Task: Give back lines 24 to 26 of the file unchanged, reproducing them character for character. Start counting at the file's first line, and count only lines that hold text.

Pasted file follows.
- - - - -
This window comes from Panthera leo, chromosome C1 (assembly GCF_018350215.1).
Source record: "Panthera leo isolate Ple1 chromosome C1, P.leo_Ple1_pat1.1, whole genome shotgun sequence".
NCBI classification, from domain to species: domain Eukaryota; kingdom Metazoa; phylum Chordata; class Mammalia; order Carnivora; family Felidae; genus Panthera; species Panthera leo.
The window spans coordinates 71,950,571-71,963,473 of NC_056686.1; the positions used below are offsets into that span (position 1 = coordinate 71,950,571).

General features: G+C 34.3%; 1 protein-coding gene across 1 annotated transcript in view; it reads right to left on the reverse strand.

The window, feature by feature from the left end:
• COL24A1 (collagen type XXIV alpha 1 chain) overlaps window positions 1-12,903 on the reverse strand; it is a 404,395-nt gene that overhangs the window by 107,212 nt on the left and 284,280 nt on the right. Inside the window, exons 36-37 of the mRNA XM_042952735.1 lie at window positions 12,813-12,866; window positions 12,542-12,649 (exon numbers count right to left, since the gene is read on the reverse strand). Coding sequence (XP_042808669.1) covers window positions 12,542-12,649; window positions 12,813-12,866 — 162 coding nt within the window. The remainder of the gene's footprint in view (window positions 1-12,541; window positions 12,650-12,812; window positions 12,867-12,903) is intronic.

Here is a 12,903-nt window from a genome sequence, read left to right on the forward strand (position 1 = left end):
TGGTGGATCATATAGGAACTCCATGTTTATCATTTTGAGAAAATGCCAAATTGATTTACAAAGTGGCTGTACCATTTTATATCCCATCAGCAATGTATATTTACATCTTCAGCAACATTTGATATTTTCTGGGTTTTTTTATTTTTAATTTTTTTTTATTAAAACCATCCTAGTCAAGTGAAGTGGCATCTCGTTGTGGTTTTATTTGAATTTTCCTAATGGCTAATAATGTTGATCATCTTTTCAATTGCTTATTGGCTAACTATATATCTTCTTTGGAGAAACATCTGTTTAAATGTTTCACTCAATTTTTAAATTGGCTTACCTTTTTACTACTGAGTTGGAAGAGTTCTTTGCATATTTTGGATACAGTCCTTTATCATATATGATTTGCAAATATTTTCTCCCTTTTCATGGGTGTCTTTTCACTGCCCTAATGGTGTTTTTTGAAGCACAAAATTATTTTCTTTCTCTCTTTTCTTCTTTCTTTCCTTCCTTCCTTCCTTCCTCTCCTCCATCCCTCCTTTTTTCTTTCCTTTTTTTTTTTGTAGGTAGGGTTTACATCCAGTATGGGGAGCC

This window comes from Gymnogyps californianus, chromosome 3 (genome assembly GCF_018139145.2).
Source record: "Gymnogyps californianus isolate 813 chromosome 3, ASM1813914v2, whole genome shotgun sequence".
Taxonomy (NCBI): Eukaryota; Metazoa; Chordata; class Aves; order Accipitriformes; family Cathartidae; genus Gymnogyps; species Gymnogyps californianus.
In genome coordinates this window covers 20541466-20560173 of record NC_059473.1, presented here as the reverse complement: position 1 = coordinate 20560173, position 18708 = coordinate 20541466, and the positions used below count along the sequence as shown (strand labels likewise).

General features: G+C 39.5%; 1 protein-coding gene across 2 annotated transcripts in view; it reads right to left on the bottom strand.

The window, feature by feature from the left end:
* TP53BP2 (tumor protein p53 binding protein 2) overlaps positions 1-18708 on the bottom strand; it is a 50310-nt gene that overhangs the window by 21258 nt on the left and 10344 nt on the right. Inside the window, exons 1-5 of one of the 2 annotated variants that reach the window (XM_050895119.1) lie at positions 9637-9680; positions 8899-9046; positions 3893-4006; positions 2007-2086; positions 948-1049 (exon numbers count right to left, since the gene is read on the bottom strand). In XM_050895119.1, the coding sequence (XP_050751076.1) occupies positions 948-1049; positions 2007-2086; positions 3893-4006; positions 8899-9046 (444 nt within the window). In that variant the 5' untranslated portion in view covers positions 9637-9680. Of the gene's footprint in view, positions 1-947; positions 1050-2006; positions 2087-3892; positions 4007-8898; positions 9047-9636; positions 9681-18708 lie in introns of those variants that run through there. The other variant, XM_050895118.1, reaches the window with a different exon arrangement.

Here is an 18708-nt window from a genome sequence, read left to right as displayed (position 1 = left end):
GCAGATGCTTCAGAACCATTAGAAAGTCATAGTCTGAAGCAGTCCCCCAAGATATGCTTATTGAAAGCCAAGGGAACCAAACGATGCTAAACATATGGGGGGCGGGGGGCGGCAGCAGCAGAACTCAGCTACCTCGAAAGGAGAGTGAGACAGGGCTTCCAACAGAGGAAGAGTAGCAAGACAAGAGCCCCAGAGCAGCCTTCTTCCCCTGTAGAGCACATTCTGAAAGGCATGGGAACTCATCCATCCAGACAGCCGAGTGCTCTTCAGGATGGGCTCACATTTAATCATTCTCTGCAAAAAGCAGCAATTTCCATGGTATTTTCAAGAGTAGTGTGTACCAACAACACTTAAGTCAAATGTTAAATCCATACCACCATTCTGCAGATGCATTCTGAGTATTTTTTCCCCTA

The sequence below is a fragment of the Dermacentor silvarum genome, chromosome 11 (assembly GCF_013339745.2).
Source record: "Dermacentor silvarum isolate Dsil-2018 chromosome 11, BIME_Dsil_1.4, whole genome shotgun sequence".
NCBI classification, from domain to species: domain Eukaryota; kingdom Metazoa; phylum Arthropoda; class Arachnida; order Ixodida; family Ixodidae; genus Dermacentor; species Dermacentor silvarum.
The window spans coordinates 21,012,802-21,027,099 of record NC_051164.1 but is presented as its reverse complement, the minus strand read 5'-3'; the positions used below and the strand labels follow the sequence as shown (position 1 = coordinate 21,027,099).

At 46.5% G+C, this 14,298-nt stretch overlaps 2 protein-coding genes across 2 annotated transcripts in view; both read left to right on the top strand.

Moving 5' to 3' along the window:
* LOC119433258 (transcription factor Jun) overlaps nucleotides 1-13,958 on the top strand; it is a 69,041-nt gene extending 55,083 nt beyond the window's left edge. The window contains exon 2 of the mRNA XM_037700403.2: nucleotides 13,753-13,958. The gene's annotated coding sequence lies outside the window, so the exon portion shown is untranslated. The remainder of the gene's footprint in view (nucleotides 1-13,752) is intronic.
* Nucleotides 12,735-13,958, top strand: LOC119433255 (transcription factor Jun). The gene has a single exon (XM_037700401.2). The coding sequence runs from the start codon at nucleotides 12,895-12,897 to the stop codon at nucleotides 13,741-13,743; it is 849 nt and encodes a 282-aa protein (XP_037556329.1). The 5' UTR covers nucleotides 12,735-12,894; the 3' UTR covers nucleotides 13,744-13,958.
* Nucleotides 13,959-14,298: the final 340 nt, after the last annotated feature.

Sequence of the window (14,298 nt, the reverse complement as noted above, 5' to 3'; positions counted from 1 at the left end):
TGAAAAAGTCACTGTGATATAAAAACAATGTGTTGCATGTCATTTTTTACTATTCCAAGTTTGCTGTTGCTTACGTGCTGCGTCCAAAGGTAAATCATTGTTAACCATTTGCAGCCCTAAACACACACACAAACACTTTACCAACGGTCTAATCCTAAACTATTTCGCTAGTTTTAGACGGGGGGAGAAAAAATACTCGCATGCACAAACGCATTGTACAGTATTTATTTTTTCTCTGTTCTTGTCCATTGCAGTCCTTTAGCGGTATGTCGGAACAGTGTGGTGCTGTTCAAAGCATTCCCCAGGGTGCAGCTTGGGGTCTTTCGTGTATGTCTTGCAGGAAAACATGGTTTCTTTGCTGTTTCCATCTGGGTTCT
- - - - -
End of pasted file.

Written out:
Moving 5' to 3' along the window:
* LOC119433258 (transcription factor Jun) overlaps nucleotides 1-13,958 on the top strand; it is a 69,041-nt gene extending 55,083 nt beyond the window's left edge. The window contains exon 2 of the mRNA XM_037700403.2: nucleotides 13,753-13,958. The gene's annotated coding sequence lies outside the window, so the exon portion shown is untranslated. The remainder of the gene's footprint in view (nucleotides 1-13,752) is intronic.
* Nucleotides 12,735-13,958, top strand: LOC119433255 (transcription factor Jun). The gene has a single exon (XM_037700401.2). The coding sequence runs from the start codon at nucleotides 12,895-12,897 to the stop codon at nucleotides 13,741-13,743; it is 849 nt and encodes a 282-aa protein (XP_037556329.1). The 5' UTR covers nucleotides 12,735-12,894; the 3' UTR covers nucleotides 13,744-13,958.